Larsen and Feazell contend that property co-owner and manager Ken Gill not only refused to fix problems in a professional and timely manner, but that he prevented them from solving the problems themselves.

According to Blake and multiple tenants, renters were not allowed to clean or fix their own vents. Larsen also arranged for weatherization of her home through a local SNAP program, but it could only be completed if the property owner signed off. A letter from SNAP administrators revealed that “after several attempts, the weatherization was denied because there was no response from the owner.”

Gill contends that the damages are due to homeowner neglect and says he didn’t know the extent of damages until he received a compliance letter last month.

Paperwork problems

Gill said the issues have stemmed from tenants not filling out the proper work orders for repairs.

“We can’t do anything unless we see paperwork,” he said, noting he has not seen work orders for the repairs to Larsen and Feazell’s properties.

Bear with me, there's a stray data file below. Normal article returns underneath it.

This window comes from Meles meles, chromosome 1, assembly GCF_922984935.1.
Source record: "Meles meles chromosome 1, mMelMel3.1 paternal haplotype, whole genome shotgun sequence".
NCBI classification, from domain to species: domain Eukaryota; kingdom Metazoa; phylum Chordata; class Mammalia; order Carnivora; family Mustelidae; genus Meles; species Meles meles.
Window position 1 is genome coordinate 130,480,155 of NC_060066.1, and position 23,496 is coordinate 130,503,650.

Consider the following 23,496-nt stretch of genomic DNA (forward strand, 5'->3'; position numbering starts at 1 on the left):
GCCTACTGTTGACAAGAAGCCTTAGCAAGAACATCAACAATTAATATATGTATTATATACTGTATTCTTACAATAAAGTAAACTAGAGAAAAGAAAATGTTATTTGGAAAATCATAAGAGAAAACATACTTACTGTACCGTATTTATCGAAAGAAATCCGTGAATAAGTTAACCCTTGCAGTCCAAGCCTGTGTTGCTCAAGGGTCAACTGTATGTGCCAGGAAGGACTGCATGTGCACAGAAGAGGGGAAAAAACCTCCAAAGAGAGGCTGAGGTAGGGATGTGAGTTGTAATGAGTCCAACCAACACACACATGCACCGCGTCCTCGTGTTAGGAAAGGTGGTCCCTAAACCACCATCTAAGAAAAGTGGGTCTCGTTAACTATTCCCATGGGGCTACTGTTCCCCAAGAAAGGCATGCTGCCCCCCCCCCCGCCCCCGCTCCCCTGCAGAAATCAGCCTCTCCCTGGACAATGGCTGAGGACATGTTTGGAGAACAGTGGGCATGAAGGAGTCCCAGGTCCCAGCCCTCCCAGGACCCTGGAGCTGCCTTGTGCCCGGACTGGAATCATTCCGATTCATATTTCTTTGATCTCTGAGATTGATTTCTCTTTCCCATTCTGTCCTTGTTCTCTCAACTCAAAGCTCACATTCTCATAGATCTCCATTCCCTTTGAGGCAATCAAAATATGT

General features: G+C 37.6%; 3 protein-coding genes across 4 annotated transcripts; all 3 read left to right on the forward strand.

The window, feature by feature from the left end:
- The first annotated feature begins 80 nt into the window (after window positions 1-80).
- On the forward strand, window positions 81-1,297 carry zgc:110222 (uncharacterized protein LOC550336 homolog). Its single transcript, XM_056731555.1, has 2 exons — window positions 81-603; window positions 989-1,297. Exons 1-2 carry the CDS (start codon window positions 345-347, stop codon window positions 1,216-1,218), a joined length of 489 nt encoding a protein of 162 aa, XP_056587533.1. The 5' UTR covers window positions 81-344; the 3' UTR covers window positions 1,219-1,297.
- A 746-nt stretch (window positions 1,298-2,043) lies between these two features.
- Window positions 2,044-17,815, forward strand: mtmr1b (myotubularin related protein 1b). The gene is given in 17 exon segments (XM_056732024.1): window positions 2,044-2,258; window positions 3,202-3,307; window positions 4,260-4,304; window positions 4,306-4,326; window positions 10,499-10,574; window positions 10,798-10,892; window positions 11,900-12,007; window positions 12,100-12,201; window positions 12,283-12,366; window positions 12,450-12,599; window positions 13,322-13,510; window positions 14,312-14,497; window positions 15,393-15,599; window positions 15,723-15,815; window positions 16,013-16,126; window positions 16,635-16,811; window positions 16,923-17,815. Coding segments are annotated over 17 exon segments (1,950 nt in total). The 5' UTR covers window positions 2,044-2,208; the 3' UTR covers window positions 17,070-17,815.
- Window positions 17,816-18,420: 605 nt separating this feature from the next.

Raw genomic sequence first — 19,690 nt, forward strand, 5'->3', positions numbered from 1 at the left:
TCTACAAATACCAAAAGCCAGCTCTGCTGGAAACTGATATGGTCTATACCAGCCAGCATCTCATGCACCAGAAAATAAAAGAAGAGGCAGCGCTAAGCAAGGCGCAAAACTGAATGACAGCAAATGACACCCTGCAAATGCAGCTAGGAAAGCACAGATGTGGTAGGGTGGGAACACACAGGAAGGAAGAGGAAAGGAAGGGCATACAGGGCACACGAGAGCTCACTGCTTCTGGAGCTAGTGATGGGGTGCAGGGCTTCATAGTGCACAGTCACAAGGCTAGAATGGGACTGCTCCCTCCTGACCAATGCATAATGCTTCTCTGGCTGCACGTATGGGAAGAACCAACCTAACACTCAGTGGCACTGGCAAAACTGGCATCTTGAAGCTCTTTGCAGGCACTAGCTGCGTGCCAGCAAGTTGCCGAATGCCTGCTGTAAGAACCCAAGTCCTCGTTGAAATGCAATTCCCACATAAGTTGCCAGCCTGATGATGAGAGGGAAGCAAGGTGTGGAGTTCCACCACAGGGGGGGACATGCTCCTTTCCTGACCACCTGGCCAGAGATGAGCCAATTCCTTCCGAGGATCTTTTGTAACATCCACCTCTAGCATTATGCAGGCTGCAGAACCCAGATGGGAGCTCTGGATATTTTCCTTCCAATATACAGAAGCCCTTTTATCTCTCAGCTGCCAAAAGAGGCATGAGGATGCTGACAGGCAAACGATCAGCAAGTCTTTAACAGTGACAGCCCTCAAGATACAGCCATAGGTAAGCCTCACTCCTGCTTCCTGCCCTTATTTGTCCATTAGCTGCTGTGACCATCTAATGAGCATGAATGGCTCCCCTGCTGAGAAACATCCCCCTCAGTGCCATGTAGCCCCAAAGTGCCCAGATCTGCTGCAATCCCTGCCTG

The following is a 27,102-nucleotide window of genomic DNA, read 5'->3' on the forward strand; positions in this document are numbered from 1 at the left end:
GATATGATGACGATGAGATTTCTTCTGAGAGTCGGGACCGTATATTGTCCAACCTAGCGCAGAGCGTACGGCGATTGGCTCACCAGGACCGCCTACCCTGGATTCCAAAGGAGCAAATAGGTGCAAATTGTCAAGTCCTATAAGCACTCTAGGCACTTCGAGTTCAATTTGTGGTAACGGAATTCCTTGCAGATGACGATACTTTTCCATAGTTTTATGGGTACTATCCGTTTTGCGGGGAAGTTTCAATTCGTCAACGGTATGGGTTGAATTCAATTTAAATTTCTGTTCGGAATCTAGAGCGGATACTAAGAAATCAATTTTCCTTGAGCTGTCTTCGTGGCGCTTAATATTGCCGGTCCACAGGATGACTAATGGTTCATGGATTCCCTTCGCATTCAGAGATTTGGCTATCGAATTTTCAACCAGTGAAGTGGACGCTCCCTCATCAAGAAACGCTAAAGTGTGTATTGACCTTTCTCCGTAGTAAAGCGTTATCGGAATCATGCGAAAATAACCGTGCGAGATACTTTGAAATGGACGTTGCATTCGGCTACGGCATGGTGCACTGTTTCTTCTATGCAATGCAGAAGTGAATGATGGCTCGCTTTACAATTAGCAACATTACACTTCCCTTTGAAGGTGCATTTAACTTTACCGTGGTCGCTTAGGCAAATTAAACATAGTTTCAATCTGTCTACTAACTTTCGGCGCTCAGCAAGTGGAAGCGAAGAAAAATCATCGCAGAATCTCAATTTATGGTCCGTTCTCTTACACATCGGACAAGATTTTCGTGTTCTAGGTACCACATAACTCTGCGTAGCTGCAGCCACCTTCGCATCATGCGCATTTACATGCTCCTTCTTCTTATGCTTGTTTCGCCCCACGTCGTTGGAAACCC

However, both women claim they have submitted numerous work orders over the years. A video taken by Feazell confirms their existence, depicting a former park maintenance worker saying he saw a stack of Feazell’s work orders in the motel laundry room over a year ago.

What happened to those work orders in the intervening months is unclear. Gill admits the All-Season’s filing system is “not the best.” There is no paper trail tracking people’s submitted work orders, or in the words of Larsen and Feazell — “no proof.”

All-Season’s tenants also have no leases, a violation of Washington tenants’ rights. Gill said he is in the process of writing up a lease to give to future renters.

Gill ultimately blames the damages in the mobile homes on poor occupant upkeep.

“These people can’t even clean the place,” he said. “I have two maintenance guys and 99 percent of people are happy here.”

Multiple sources disputed the idea that the damage was the fault of tenants.

“There’s not anything that I saw that was housekeeping or homeowner neglect,” Blake said.